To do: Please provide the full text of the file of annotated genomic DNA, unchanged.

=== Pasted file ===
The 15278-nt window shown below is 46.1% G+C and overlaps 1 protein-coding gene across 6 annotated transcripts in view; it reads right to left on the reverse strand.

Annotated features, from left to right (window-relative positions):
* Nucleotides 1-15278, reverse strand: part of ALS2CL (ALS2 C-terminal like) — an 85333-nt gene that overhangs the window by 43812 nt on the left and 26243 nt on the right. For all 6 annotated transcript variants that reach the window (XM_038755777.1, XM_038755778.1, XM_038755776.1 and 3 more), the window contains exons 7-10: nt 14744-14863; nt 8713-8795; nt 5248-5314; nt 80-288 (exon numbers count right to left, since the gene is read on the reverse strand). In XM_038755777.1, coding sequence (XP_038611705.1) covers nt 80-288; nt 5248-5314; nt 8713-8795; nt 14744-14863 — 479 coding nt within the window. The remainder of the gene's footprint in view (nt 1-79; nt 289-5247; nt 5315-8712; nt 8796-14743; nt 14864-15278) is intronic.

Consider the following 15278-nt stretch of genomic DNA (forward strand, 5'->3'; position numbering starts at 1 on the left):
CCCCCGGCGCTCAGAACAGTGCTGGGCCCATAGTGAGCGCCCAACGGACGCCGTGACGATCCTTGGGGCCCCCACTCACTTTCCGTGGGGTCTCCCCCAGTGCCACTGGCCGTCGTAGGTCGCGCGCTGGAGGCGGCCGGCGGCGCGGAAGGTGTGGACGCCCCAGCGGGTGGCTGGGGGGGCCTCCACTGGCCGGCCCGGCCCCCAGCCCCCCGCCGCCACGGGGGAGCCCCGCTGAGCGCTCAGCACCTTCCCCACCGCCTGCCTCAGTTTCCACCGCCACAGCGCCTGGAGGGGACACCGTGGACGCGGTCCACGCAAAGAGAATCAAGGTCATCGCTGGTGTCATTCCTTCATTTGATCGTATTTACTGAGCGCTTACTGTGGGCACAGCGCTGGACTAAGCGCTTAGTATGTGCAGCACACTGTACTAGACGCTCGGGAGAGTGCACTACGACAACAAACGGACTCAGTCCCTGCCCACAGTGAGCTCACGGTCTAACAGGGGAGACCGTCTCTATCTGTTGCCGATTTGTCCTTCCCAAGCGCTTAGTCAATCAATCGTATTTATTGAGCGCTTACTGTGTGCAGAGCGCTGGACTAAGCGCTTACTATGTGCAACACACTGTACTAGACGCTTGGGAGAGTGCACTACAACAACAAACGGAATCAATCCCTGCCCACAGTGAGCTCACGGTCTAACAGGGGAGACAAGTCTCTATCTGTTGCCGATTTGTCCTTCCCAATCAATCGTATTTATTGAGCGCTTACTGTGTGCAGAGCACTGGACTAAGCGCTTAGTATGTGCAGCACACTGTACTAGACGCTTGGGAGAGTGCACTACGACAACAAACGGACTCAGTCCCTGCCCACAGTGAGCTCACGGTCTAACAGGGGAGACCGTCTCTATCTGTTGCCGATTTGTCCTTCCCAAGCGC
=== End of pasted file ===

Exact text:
The 15278-nt window shown below is 46.1% G+C and overlaps 1 protein-coding gene across 6 annotated transcripts in view; it reads right to left on the reverse strand.

Annotated features, from left to right (window-relative positions):
* Nucleotides 1-15278, reverse strand: part of ALS2CL (ALS2 C-terminal like) — an 85333-nt gene that overhangs the window by 43812 nt on the left and 26243 nt on the right. For all 6 annotated transcript variants that reach the window (XM_038755777.1, XM_038755778.1, XM_038755776.1 and 3 more), the window contains exons 7-10: nt 14744-14863; nt 8713-8795; nt 5248-5314; nt 80-288 (exon numbers count right to left, since the gene is read on the reverse strand). In XM_038755777.1, coding sequence (XP_038611705.1) covers nt 80-288; nt 5248-5314; nt 8713-8795; nt 14744-14863 — 479 coding nt within the window. The remainder of the gene's footprint in view (nt 1-79; nt 289-5247; nt 5315-8712; nt 8796-14743; nt 14864-15278) is intronic.

Consider the following 15278-nt stretch of genomic DNA (forward strand, 5'->3'; position numbering starts at 1 on the left):
CCCCCGGCGCTCAGAACAGTGCTGGGCCCATAGTGAGCGCCCAACGGACGCCGTGACGATCCTTGGGGCCCCCACTCACTTTCCGTGGGGTCTCCCCCAGTGCCACTGGCCGTCGTAGGTCGCGCGCTGGAGGCGGCCGGCGGCGCGGAAGGTGTGGACGCCCCAGCGGGTGGCTGGGGGGGCCTCCACTGGCCGGCCCGGCCCCCAGCCCCCCGCCGCCACGGGGGAGCCCCGCTGAGCGCTCAGCACCTTCCCCACCGCCTGCCTCAGTTTCCACCGCCACAGCGCCTGGAGGGGACACCGTGGACGCGGTCCACGCAAAGAGAATCAAGGTCATCGCTGGTGTCATTCCTTCATTTGATCGTATTTACTGAGCGCTTACTGTGGGCACAGCGCTGGACTAAGCGCTTAGTATGTGCAGCACACTGTACTAGACGCTCGGGAGAGTGCACTACGACAACAAACGGACTCAGTCCCTGCCCACAGTGAGCTCACGGTCTAACAGGGGAGACCGTCTCTATCTGTTGCCGATTTGTCCTTCCCAAGCGCTTAGTCAATCAATCGTATTTATTGAGCGCTTACTGTGTGCAGAGCGCTGGACTAAGCGCTTACTATGTGCAACACACTGTACTAGACGCTTGGGAGAGTGCACTACAACAACAAACGGAATCAATCCCTGCCCACAGTGAGCTCACGGTCTAACAGGGGAGACAAGTCTCTATCTGTTGCCGATTTGTCCTTCCCAATCAATCGTATTTATTGAGCGCTTACTGTGTGCAGAGCACTGGACTAAGCGCTTAGTATGTGCAGCACACTGTACTAGACGCTTGGGAGAGTGCACTACGACAACAAACGGACTCAGTCCCTGCCCACAGTGAGCTCACGGTCTAACAGGGGAGACCGTCTCTATCTGTTGCCGATTTGTCCTTCCCAAGCGC